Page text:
The Chota Char Dham of India is the name given to the Char Dham Yatra in Uttarakhand. The Hindu sacred sanctuaries of Badrinath, Kedarnath, Gangotri, and Yamunotri are among the four Abodes in the Himalayas. All the four temples are located in Uttarakhand’s Garhwal area. The Hindus place a great deal of importance on the Charm Dham Yatra. Furthermore, it is considered that every Hindu should participate in the Char Dham Yatra at least once in their lives. Chota Char Dham Yatra is one of the most famous pilgrimage routes, with a quarter of a million worshippers paying respect each year. With the hope of being saved by the Lord’s blessings by eradicating all sins. In fact, worshippers come from all over the world to visit the shrines, and there is an increasing number of international tourists who come out of curiosity and want to learn more about India and its culture. Because of its breathtaking beauty, Himalayan charm, lush woods, enormous valleys, and epic nature all around, the Char Dham Yatra is one of the most majestic excursions to do.
Route of the Char Dham Yatra:
According to Hindu mythology, the auspicious and all-important Yatra should be done from west to east, clockwise, to cover all of the sacred sites. As a result, you should begin your pilgrimage in Yamunotri, then travel to Gangotri, Kedarnath, and Badrinath to complete your trek. Whole char Dham yatra can be done.
1st is Yamunotri Dham:
Yamunotri, the Yamuna River’s original source, is surrounded by gorgeous high densely peaks and a vast valley. After the Ganga, the Yamuna is India’s second largest and one of the holiest rivers. As per Hindu mythology, Yamuna is the child of Surya (God of the Son) and the sister of Yama (God of Death). When you visit Yamunotri, it is said that you will be cleansed of your sins. Given the difficult travel, the pilgrims are motivated to reach their destination by their faith and the river’s transcendent significance. Yamunotri is known for its hot springs, where raw rice is cooked and converted into Prasad.
You can start with Haridwar to Delhi, travelling 210 kilometres in six hours. I recommend getting to Haridwar as soon as possible. This will give you plenty of time to visit one of India’s holiest sites, the Gateway to the Gods and one of the world’s oldest living cities. The beauty of the evening Aarati, where all lamps are lit and prayers are offered at the Har ki Pauri, is one of the MUST DO things (aside from touring the city’s various roads and walkways). A dip in the fortunate Ganges, according to Hindus, is a means of washing away all sins and achieving escape from the eternal cycle of death and rebirth. Begin your journey towards the first dham, Yamunotri, as early as possible after taking a plunge in the Ganga. Today’s journey to Barkot will take you about 10 hours and cover 200 kilometres. Barkot is located at a height of 1220 metres. Even though your travel for today will be very long, explore the small hamlet. The rituals and practises of the city will entice you in. The surrounding vistas are breathtaking, and feature the snow-capped peaks of Bandar Punch throughout the year.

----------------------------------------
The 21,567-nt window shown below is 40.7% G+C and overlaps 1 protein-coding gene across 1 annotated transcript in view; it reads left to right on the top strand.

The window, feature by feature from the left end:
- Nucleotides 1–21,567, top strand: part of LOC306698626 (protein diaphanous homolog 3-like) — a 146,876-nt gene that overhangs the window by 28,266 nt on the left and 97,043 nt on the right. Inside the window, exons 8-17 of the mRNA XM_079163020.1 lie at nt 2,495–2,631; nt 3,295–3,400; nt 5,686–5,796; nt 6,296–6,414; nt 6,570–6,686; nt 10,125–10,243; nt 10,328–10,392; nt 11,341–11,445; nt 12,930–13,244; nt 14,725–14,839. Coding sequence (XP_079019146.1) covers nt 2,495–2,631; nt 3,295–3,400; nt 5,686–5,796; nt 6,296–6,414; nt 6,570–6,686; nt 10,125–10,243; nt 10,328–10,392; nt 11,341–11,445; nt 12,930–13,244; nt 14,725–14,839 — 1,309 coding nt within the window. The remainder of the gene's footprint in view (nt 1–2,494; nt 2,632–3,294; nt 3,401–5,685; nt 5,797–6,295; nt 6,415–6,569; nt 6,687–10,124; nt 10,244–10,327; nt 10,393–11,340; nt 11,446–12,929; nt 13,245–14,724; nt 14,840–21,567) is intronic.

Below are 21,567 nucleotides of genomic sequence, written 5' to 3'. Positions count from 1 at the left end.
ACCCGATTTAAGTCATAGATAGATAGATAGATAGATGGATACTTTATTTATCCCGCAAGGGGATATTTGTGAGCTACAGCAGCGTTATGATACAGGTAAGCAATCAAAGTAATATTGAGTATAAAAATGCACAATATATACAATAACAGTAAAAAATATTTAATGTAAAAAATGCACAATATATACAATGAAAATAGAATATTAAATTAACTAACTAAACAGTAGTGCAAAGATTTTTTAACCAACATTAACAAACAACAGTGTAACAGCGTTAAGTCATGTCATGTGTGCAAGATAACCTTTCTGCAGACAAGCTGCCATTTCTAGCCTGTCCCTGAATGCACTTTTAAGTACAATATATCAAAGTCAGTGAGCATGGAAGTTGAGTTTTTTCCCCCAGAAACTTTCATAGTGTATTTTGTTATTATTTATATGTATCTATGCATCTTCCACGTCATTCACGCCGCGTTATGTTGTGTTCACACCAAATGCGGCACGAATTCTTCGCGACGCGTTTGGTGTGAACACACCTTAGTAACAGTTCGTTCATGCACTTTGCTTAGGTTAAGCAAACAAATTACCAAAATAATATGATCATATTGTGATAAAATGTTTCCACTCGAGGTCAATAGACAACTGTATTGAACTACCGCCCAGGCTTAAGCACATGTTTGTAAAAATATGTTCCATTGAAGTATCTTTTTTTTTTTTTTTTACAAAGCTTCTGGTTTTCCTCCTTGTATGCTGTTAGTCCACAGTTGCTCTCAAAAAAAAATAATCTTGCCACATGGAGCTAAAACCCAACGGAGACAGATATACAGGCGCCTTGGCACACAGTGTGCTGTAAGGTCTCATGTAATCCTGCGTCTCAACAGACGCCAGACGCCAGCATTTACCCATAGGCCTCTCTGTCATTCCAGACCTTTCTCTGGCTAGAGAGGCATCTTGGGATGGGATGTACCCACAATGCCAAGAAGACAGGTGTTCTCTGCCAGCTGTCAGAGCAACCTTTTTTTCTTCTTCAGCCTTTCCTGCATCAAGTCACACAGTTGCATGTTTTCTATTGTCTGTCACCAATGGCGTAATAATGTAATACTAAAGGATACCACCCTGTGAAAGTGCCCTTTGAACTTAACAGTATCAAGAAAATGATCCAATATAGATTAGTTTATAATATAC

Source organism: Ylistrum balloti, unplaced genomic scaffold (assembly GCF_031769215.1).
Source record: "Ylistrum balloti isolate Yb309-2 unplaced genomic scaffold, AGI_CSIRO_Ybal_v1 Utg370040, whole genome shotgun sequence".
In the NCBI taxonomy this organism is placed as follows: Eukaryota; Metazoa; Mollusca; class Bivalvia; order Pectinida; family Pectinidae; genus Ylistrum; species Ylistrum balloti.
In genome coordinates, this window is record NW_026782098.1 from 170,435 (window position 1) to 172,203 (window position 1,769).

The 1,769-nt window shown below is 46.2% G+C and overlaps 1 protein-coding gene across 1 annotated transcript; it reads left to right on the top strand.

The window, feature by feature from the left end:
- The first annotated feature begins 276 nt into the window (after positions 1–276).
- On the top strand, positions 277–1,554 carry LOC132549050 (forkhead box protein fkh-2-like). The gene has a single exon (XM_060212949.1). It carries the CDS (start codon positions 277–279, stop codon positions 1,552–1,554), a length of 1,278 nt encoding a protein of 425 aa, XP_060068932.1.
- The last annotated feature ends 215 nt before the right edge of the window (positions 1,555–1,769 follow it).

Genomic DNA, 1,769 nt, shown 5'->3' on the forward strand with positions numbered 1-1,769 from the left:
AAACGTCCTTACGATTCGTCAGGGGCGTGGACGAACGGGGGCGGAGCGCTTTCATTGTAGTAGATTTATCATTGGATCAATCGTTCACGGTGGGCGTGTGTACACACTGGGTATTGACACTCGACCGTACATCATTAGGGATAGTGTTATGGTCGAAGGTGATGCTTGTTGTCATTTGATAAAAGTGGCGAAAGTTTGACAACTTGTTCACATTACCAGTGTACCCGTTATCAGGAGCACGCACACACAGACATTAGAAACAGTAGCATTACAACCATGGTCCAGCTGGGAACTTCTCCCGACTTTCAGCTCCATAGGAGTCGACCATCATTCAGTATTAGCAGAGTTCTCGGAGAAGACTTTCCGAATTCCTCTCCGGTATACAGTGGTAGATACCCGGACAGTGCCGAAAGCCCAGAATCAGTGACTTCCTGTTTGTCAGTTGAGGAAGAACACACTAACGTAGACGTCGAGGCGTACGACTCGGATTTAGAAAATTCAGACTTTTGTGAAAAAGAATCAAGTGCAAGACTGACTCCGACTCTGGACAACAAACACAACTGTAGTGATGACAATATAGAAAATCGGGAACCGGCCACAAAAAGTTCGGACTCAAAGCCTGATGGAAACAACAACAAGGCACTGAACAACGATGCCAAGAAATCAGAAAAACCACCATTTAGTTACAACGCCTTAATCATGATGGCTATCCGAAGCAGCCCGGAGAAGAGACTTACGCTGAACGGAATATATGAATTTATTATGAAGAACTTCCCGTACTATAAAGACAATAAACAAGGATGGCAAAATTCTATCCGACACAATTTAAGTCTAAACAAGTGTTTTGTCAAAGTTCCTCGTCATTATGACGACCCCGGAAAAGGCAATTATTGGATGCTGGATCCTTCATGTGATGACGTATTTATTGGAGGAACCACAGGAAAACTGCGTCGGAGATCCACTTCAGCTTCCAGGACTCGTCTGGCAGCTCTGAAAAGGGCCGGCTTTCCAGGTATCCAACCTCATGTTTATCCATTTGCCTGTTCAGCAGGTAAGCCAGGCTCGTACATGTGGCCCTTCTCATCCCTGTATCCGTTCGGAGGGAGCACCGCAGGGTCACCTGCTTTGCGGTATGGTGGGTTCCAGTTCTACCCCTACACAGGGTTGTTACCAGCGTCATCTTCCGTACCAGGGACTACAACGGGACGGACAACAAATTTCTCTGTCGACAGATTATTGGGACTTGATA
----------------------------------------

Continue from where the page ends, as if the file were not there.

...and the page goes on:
2nd is Gangotri Dham:
Gangotri, the second Dham, is the source of the Ganga and the home of the goddess Ganga. Gaumukh, located in the Gangotri Glacier and 19 kilometres from Gangotri, is the source of the holy river. Goddess Ganga, according to Hindu mythology, assumed the form of a river to atone for the misdeeds of King Bhagirath’s forefathers during his centuries-long penance to Shivji. There is no other river in Hinduism that is as closely identified with it as the Ganga. Ganga has long been revered as THE spiritual purifier, as well as a source of health and prosperity, and is an important component of the country’s religious fabric. The experience of waking up in Gangotri is unique and should be handled as such. There aren’t many places where you can feel as calm as you can here. After Gangotri you can go to uttarkashi Uttarkashi directly means to “Northern Banaras.” Today’s trek will takes approximately 4 hours to complete and will cover 95 kilometres.
3rd is Kedarnath Dham:
You can go to sitapur after Uttarkashi from sitapur you have reached to The third dham is Shivji’s own residence, with a magnificent shrine and a breathtaking natural environment. The towering snow-capped mountains, plunging streams and rivers, and lush green meadows and woodlands — as well as the gruelling walk that leads to there — all contribute to the strong faith that this temple inspires. This location has remained virtually untouched for millennia and has its own spiritual aura! For Shivji worshippers, this is the final frontier, the final way to salvation. From kedarnath you will go to Rudraprayad and then badrinath.
4th is Badrinath Dham:
Badrinath and its route are the start of a journey. Pilgrims that visit the spine frequently comment on how the landmarks and landscapes constantly provide a different perspective, a different sensation, and a different subtlety to an encounter. It is believed that it is most difficult part of the voyage, and it can be harsh at times, but only to those who are closed-minded. As Sir Edmund Hillary correctly observed in his expeditions, the trek from Rishikesh to Badrinath is, in many ways, a mental as well as a physical voyage from the ocean to the sky. There’s also a different path to paradise – and spiritual liberty.